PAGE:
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I read the first two pages, then jumped to the last page and read your summary. Boy am I glad I did!

Thank you for providing this summary.
 
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The opinion you have regarding a particular piece depends very much on where in the developmental timeline you read about it.

My understanding is that Sellita (not Setilla) was an official outsource manufacturer of ETA 2824-2 movements. Faced with the loss of their principal income stream they decided to market movements under their own name.

Initially concerned that an exact copy of a 2824 movement would be problematic, Sellita made some minor changes. Those changes, it turned out, diminished the performance of the movement.

But the situation changed. Informed that all the copyrights had expired on the 2824, Sellita began to manufacture movements which were, with one exception, exact copies of the venerable ETA. That exception?...Sellita added a 26th jewel to the barrel axis. The added jewel probably reduced the friction of automatic winding; but probably not enough to matter performancewise. My guess is that it's a move with future marketing in mind.

In sum, there is little, if any difference between the SW200 Sellita PRODUCES NOW, and the ETA 2824-2. Comparing images of them side by side they look identical. Anybody who tells you they are substantially different is probably working off old information.

Remember, Sellita built 2824-2 movements for a very long time. They probably know how.

CWORLD had a very good article on this subject.
 

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The opinion you have regarding a particular piece depends very much on where in the developmental timeline you read about it.

My understanding is that Sellita (not Setilla) was an official outsource manufacturer of ETA 2824-2 movements. Faced with the loss of their principal income stream they decided to market movements under their own name.

Initially concerned that an exact copy of a 2824 movement would be problematic, Sellita made some minor changes. Those changes, it turned out, diminished the performance of the movement.

But the situation changed. Informed that all the copyrights had expired on the 2824, Sellita began to manufacture movements which were, with one exception, exact copies of the venerable ETA. That exception?...Sellita added a 26th jewel to the barrel axis. The added jewel probably reduced the friction of automatic winding; but probably not enough to matter performancewise. My guess is that it's a move with future marketing in mind.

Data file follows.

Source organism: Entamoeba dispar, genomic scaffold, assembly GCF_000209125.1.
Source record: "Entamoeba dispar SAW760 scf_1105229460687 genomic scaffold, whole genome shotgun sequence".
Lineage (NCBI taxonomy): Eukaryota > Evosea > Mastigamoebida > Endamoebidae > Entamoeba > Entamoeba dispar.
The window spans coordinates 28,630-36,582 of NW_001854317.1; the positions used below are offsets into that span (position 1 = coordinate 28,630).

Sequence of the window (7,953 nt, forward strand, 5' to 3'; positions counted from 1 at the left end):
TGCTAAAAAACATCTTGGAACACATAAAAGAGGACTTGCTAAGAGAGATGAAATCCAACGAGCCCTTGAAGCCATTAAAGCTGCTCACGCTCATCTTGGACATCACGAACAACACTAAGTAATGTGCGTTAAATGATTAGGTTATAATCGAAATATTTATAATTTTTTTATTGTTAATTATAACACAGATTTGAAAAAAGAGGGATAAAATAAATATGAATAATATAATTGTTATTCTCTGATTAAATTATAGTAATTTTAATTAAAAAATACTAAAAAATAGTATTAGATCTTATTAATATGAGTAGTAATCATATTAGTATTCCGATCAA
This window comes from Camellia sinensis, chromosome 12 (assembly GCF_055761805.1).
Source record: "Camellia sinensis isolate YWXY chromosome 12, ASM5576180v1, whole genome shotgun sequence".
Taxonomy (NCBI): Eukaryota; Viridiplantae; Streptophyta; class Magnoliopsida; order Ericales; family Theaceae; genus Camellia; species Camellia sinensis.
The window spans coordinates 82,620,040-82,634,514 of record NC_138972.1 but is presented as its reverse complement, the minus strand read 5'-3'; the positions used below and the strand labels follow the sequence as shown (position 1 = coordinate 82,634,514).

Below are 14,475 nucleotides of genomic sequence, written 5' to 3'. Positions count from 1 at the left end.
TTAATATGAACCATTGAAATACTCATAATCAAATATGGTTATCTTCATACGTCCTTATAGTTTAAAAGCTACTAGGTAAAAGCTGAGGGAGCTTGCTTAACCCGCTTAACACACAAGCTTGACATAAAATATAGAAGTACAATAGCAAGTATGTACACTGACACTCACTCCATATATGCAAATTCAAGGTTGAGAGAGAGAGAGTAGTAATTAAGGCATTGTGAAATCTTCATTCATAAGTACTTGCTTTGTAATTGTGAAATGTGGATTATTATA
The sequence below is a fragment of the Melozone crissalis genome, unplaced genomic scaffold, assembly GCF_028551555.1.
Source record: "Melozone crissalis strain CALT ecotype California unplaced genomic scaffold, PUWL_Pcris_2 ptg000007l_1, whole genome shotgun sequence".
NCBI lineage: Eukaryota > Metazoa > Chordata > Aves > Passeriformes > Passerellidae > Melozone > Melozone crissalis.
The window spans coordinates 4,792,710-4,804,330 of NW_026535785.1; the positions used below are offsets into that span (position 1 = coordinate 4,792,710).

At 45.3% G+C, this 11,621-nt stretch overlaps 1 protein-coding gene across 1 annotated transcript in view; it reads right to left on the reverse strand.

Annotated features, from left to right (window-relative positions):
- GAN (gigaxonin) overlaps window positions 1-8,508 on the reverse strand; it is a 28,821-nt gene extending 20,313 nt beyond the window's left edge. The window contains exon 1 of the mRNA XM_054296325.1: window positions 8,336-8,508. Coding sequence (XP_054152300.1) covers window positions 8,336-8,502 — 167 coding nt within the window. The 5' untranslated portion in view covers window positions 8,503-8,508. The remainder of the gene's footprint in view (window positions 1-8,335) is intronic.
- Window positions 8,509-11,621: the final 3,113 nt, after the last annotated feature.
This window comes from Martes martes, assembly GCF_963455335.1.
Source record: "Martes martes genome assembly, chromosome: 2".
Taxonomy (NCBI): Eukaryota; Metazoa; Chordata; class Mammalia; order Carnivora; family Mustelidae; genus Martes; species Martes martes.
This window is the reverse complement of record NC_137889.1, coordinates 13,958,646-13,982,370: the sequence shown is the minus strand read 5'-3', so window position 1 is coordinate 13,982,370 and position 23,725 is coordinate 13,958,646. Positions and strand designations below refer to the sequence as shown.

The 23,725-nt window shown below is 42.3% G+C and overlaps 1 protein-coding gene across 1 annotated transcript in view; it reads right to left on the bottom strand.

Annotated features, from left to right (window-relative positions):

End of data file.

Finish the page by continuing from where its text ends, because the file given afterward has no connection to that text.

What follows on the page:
In sum, there is little, if any difference between the SW200 Sellita PRODUCES NOW, and the ETA 2824-2. Comparing images of them side by side they look identical. Anybody who tells you they are substantially different is probably working off old information.

Remember, Sellita built 2824-2 movements for a very long time. They probably know how.

CWORLD had a very good article on this subject.
Thank-you for this thread. I do have one question that I have not seen the answer to yet; what about longevity? One watch person I spoke with who is in the business stated that the movements are in fact near identical - component materials can vary however. He stated he was seeing the Sellita movements only last about 2-3 years and then they do not get foxed - they just get replaced - while the "work horse" ETA 2824 movements can and are serviced with "much" longer life.


I am interested to hear those with experience how they feel about their being a longevity difference - or if it is just Swiss conspiracy...
 

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Thank-you for this thread. I do have one question that I have not seen the answer to yet; what about longevity? One watch person I spoke with who is in the business stated that the movements are in fact near identical - component materials can vary however. He stated he was seeing the Sellita movements only last about 2-3 years and then they do not get foxed - they just get replaced - while the "work horse" ETA 2824 movements can and are serviced with "much" longer life.


I am interested to hear those with experience how they feel about their being a longevity difference - or if it is just Swiss conspiracy...
Very simple answer... Untrue.


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Thank-you Michael - when you say it is untrue - you are stating that longevity for the Sellita movements has been on par with the ETA movements in your experience or in what you have heard?
Both. They are virtually the same movement. Anyone starting differently had a vested interest or is plain wrong. It's a bit like the Seiko crowd who falsely believe a JDM version of a watch is better made.


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Discussion Starter · #168 ·
I don't have any experience owning a Sellita. All I can say is that my TAGs with ETA movements are true workhorses. And they are over 20 years old.
 

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Big fan of the Miyota 9000 series automatic 4k movements. I like Japanese watches, but Seiko isn't doing it for me lately. Would like a GS though : )

My two Miyotas run +1 & +2 seconds daily.
 

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Selita make a good movement. My Tag Autavia, Raymond Weil Freelancer, and Maurice Lacroix Aikon have it. All tell superb time and have given me 0 issues.
 
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